Evaluation of Disclosure Controls and Procedures

We have performed an evaluation under the supervision and with the participation of our management, including our Chief Executive Officer (CEO) and Chief Financial Officer (CFO), of the effectiveness of our disclosure controls and procedures, as defined in Rule 13a-15(e) under the Securities Exchange Act of 1934 (the Exchange Act). Based on that evaluation, our management, including our CEO and CFO, concluded that our disclosure controls and procedures were effective as of April 3, 2021 to provide reasonable assurance that information required to be disclosed by us in the reports filed or submitted by us under the Exchange Act is recorded, processed, summarized and reported within the time periods specified in the SEC’s rules and forms. Such disclosure controls and procedures include controls and procedures designed to ensure that information required to be disclosed is accumulated and communicated to our management, including our CEO and CFO, to allow timely decisions regarding required disclosures.

Changes in Internal Control over Financial Reporting

There was no change in our internal controls during the fiscal quarter ended April 3, 2021 that materially affected, or is reasonably likely to materially affect, our internal controls over financial reporting.

Part II. Other Information

Item 1. Legal Proceedings

Information regarding legal proceedings is provided in Note 7, Commitments and Contingencies, to the Condensed Consolidated Financial Statements. Such information is incorporated by reference herein.

Item 1A. Risk Factors

Global Business Risks

The COVID-19 pandemic could adversely affect our business, results of operations, and financial condition

The COVID-19 pandemic has negatively impacted the global economy, disrupted global supply chains and created significant volatility and disruption of financial markets. The extent of the impact of the COVID-19 pandemic on our operational and financial performance will depend on future developments, including the duration, severity and spread of the pandemic, related restrictions on travel and transportation and other actions that may be taken by governmental authorities, the impact to the business of our suppliers or customers and other items identified in the risk factors below, all of which are uncertain and cannot be predicted.

The impacts of the COVID-19 pandemic, or a similar public health crisis, on our business, customers, suppliers, employees, markets and financial results and condition are uncertain, evolving and dependent on numerous unpredictable factors outside of our control, including:

The duration and impact of a global economic recession or depression that could further reduce demand and/or pricing for our products;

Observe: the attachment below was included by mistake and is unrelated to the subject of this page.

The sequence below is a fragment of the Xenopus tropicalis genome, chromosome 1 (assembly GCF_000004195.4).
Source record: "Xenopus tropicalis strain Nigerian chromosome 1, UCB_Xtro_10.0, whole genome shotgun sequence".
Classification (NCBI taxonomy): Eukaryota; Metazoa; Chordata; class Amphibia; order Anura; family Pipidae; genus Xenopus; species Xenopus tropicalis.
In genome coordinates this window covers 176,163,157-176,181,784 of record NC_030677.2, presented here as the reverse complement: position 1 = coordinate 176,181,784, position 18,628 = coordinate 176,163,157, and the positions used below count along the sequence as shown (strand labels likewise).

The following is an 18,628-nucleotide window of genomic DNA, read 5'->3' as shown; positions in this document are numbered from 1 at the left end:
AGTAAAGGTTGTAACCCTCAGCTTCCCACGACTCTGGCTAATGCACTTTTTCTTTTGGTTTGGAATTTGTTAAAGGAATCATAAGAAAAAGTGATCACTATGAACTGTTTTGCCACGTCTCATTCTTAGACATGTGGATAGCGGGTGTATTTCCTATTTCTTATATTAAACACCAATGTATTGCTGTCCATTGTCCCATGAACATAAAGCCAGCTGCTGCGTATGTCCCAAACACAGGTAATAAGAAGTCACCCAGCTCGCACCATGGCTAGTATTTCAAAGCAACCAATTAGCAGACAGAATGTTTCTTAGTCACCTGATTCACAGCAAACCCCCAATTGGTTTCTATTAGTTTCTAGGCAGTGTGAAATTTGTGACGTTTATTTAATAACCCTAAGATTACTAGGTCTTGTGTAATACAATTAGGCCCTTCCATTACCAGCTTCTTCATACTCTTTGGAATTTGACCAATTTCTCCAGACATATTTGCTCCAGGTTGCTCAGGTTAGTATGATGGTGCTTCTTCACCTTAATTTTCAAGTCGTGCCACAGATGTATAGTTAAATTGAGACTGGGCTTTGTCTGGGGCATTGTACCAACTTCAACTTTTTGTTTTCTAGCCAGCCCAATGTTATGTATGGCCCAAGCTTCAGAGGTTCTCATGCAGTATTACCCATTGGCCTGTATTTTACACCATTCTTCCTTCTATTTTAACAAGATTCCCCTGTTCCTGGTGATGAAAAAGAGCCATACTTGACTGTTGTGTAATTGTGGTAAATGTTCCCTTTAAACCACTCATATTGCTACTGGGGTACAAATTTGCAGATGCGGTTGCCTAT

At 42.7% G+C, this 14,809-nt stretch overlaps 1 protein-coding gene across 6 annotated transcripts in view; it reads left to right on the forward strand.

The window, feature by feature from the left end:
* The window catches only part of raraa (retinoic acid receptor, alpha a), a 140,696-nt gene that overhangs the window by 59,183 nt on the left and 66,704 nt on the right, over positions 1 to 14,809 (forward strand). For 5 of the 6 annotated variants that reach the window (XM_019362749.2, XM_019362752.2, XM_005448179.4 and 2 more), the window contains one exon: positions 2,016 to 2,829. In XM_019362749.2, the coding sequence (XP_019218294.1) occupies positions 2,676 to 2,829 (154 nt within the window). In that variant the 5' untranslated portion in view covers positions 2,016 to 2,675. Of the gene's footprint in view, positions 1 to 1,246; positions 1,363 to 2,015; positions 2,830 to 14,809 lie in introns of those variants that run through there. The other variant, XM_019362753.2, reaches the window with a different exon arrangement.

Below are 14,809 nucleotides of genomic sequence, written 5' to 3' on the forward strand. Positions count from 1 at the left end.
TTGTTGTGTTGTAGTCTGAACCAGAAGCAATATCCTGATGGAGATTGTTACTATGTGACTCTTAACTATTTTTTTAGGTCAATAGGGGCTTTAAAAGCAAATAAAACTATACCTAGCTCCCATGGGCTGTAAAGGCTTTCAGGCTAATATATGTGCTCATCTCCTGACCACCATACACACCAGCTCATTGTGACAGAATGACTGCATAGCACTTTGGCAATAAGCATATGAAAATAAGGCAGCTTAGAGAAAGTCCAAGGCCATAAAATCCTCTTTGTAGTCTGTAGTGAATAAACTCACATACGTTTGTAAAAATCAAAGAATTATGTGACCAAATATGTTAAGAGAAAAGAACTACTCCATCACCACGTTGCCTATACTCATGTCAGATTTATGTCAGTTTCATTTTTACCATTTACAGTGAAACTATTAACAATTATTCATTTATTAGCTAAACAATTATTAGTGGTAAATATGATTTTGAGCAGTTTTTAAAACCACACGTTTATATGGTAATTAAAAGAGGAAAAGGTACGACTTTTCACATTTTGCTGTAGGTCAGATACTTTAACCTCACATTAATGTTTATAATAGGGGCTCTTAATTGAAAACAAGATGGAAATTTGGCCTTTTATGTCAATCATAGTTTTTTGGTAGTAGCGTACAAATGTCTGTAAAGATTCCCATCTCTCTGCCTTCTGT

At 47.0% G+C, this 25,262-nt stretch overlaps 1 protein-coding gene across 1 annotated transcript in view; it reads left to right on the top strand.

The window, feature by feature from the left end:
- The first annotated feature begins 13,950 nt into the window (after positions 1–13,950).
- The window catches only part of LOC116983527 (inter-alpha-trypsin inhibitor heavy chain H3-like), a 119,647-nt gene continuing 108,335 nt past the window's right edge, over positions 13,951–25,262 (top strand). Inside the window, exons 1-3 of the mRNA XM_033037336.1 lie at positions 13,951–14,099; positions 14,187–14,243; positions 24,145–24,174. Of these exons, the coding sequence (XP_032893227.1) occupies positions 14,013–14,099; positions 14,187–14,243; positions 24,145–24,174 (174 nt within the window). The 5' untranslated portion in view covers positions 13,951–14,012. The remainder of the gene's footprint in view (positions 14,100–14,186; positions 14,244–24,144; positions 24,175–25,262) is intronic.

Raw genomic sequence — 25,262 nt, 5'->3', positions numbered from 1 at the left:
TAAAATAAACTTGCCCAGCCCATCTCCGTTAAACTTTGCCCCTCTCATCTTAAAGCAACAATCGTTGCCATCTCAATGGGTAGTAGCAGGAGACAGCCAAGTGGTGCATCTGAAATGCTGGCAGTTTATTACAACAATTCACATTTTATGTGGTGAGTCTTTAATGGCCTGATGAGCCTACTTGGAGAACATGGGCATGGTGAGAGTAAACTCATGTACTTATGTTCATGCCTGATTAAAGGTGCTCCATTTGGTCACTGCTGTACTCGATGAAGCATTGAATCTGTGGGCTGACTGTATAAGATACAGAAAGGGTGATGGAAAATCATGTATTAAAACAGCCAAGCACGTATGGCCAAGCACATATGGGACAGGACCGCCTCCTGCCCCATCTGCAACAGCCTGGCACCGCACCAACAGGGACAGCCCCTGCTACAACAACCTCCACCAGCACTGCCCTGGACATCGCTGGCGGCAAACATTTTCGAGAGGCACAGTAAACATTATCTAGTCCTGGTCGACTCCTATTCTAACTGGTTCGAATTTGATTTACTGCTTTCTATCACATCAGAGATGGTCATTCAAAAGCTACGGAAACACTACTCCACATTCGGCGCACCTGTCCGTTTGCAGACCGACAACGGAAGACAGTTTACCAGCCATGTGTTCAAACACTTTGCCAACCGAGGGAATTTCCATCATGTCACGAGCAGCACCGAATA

Disruptions to our business and supply chain (and the business and supply chains of our customers) in connection with the sourcing of materials, equipment and engineering support, and services from geographic areas impacted by the public health crisis, including disruptions caused by illnesses, quarantines and restrictions on people’s ability to work, office and factory closures, disruptions to ports and other shipping infrastructure, border closures, and other travel or health-related restrictions;
Delays or limitations on the ability of our customers to make timely payments;
Governmental actions to limit exposure to and spreading of such infectious diseases, such as travel restrictions, quarantines and business shutdowns or slowdowns, facility closures or other restrictions;
Deterioration of worldwide credit and financial markets that could limit our ability to obtain external financing to fund our operations and capital expenditures or to refinance our existing indebtedness;
Potential asset impairments, including goodwill, intangible assets, investments and other assets;
Complexities related to our employees temporarily working from home as well as increased cyber-related risks due to our employees working from home;
Potential failure of our computer systems or communication systems; and

27

Investment-related risks, including difficulties in liquidating investments due to current market conditions and adverse investment performance.

There can be no assurance that any decrease in sales resulting from the COVID-19 pandemic will be offset by increased sales in subsequent periods. Even after the COVID-19 pandemic has subsided, we may continue to experience materially adverse impacts to our business as a result of its global economic impact, including any recession, economic downturn or increased unemployment that has occurred or may occur in the future. An extended period of global supply chain and economic disruption could materially affect our business, results of operations, access to sources of liquidity and financial condition.